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Fukushima engineers make progress in the race to cool reactors

Engineers have attached an electricity line to a reactor at Japan's Fukushima nuclear power plant. They hope to restore power to the plant's cooling system to keep fuel rods from causing a nuclear meltdown.

the Fukushima Dai-ichi nuclear plant on Friday, March 19

The Fukushima plant was damaged by the tsunami

Japanese emergency teams said reactor number two at the troubled Fukushima nuclear power plant was successfully connected to a power cable on Saturday but added that electricity was not yet flowing through the cable. Power also still needs to be restored at reactors one, three and four.

Engineers need to get power restored to water pumps in four of the plant's six reactors to cool overheated fuel rods and prevent a full-blown nuclear meltdown.

A helicopter, carrying nurses to a town hospital from outside, flies over a wrecked building

Large swathes of northeastern Japan remain in ruin

Specially equipped fire trucks resumed water spraying operations at reactor three on Saturday in an effort to cool the fuel rods. Tons of water was showered on the reactor to put off the deadly spread of radiation, with some success.

"The situation there is stabilizing somewhat," Chief Cabinet Secretary Yukio Edano told a news conference.

Four of the reactors have been in danger of leaking dangerous amounts of radioactivity since a series of hydrogen explosions and fires struck the buildings housing the reactors.

Officials are also concerned about tanks containing spent fuel rods, which are still highly radioactive. The rods have to be covered with water to keep cool. If they overheat, they could start emitting high levels of radiation, experts say.

Ongoing efforts

Workers have had to be temporarily evacuated from the plant after radiation levels spiked as high as 1,000 millisieverts per hour. Experts said such a dose can cause radiation sickness.

Japanese government spokesman Yukio Edano announced Saturday that officials detected abnormal levels of radioactivity in milk and spinach in areas near the nuclear plant, but added that the foods pose no immediate threat to humans.

The contaminated milk was fournd more than 30 kilometers from the Fukushima No 1 nuclear power plant - outside the government's exclusion zone.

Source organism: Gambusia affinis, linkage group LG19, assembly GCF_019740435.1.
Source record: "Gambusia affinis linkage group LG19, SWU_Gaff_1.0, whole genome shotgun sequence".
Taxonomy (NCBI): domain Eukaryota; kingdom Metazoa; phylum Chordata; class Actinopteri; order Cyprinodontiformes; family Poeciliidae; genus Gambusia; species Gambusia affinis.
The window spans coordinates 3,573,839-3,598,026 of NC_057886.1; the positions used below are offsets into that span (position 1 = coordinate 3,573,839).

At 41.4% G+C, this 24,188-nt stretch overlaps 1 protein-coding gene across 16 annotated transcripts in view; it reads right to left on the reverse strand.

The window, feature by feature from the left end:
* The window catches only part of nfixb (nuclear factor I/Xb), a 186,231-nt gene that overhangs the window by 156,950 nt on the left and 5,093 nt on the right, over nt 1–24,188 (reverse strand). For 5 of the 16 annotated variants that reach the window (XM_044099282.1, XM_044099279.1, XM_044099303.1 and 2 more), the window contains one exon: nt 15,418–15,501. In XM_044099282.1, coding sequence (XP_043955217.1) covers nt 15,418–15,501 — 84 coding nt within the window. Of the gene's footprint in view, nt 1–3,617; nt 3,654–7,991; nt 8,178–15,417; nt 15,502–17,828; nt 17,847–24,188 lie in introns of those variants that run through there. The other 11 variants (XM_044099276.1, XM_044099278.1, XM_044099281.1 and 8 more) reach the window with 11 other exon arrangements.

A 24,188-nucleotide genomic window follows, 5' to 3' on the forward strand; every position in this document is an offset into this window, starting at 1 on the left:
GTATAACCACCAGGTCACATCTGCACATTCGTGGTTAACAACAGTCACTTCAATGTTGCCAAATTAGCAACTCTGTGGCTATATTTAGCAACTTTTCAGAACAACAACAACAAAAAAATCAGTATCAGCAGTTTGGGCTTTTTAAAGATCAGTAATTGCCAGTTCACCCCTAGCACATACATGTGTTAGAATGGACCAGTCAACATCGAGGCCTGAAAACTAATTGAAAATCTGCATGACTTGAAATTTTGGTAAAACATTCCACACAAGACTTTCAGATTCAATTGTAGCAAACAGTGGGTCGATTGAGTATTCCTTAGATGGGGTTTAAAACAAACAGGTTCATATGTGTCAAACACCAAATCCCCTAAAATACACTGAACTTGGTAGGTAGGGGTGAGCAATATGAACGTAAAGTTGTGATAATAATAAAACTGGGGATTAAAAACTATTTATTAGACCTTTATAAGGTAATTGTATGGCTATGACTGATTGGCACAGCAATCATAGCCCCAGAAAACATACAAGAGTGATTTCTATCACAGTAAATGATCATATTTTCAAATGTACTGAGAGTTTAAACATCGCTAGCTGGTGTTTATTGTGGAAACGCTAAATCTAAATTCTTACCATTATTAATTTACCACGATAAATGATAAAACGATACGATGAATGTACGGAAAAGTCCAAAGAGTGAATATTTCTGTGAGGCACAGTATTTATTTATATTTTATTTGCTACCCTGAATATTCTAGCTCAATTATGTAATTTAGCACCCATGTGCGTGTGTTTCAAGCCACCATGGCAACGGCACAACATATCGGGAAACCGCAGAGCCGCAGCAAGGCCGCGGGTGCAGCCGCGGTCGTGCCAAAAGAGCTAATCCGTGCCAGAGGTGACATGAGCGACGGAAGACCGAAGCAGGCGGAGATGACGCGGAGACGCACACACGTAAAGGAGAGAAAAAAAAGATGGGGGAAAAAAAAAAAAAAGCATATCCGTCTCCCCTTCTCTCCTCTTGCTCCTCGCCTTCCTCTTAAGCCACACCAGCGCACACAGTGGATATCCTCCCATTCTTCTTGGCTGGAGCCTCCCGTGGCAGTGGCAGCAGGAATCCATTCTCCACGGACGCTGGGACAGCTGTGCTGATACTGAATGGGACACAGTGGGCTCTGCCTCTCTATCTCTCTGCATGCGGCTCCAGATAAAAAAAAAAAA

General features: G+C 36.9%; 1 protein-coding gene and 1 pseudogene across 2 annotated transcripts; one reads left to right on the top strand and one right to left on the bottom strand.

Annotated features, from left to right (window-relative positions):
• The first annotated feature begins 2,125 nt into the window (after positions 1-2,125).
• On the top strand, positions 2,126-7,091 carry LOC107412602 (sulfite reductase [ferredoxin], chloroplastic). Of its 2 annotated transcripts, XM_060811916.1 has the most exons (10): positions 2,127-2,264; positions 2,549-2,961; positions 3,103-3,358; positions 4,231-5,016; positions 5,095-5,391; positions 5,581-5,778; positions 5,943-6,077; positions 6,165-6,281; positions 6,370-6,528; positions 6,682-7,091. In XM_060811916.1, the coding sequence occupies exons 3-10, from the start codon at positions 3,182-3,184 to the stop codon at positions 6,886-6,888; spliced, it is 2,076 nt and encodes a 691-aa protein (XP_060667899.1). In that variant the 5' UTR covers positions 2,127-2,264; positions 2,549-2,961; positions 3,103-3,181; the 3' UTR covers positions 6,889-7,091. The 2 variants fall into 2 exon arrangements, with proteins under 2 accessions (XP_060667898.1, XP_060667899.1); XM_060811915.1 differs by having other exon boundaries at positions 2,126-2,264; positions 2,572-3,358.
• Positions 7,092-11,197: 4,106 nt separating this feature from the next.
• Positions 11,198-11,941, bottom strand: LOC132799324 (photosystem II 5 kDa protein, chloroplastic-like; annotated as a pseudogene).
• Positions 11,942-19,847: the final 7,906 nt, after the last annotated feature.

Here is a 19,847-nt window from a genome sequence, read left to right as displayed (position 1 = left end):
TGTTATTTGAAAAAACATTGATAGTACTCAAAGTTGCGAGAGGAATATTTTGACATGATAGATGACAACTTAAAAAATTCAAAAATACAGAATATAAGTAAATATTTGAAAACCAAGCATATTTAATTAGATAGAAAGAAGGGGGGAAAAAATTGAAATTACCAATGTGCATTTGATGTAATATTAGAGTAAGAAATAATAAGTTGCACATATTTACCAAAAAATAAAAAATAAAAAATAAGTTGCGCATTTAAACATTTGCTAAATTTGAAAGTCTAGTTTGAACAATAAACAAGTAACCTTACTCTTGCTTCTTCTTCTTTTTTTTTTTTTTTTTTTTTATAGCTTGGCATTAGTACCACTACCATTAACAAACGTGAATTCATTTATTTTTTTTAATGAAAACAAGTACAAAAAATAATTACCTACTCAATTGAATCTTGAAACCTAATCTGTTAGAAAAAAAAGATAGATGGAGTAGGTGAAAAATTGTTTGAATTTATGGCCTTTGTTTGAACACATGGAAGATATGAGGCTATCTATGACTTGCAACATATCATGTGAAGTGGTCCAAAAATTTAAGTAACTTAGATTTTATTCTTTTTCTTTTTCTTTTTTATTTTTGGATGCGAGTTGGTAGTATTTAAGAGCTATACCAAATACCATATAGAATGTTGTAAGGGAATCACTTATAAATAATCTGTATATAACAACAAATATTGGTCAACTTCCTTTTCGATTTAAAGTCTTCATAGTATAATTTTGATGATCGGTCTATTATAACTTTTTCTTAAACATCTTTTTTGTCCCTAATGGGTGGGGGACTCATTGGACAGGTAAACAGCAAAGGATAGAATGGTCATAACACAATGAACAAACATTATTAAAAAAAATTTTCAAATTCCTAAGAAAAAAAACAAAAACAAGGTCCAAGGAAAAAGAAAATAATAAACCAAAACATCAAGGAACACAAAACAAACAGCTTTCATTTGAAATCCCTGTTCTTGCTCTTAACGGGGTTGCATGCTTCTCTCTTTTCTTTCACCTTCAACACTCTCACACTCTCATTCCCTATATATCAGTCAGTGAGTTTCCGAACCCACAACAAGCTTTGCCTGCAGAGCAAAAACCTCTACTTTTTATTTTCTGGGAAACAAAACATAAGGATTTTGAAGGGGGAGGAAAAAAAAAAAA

Trace amounts of radioactive iodine were also detected in tap water in Tokyo.

The European Union, along with several Asian nations, has called for all food imported from Japan to be screened for radioactivity.

Japan's nuclear safety agency upgraded the Fukushima emergency from a level four to a level five accident rating on the International Nuclear Event Scale. The increase indicates that the disaster has gone from "an incident with local consequences" to an "incident with wider consequences."

Municipal officials and others observe a moment of silence for victims of the March 11 earthquake and tsunami

Japan observed a moment of silence on Friday

The agency's decision has put the crisis two steps below the 1986 Chernobyl disaster, which reached level seven, the highest rating on the scale, and at the same level as the Three Mile Island accident in the United States in 1979.

Prime Minister Naoto Kan was reported to be sounding out opposition parties on establishing a government of national unity to deal with the crisis.

Exodus continues

The official death toll stood at more than 7,000 on Saturday, with over 15,000 people still missing. Meanwhile, foreign nationals continued to look for ways to leave Japan amid the ongoing fears of a nuclear meltdown at the Fukushima plant, which lies only 250 kilometers from the capital, Tokyo.

Foreign governments were advising their citizens to leave Tokyo and shun the northeast region. Many embassies, including the Germany's, have temporarily moved to Osaka, in southern Japan.

In a statement on its website, the World Health Organization cautioned against those in Japan self-medicating with iodized salt to protect against radiation as the salt does not contain enough iodine to protect against the effect of radiation.

Author: Natalia Dannenberg, Charlotte Chelsom-Pill, Darren Mara (AFP, AP, Reuters)

Editor: Sean Sinico

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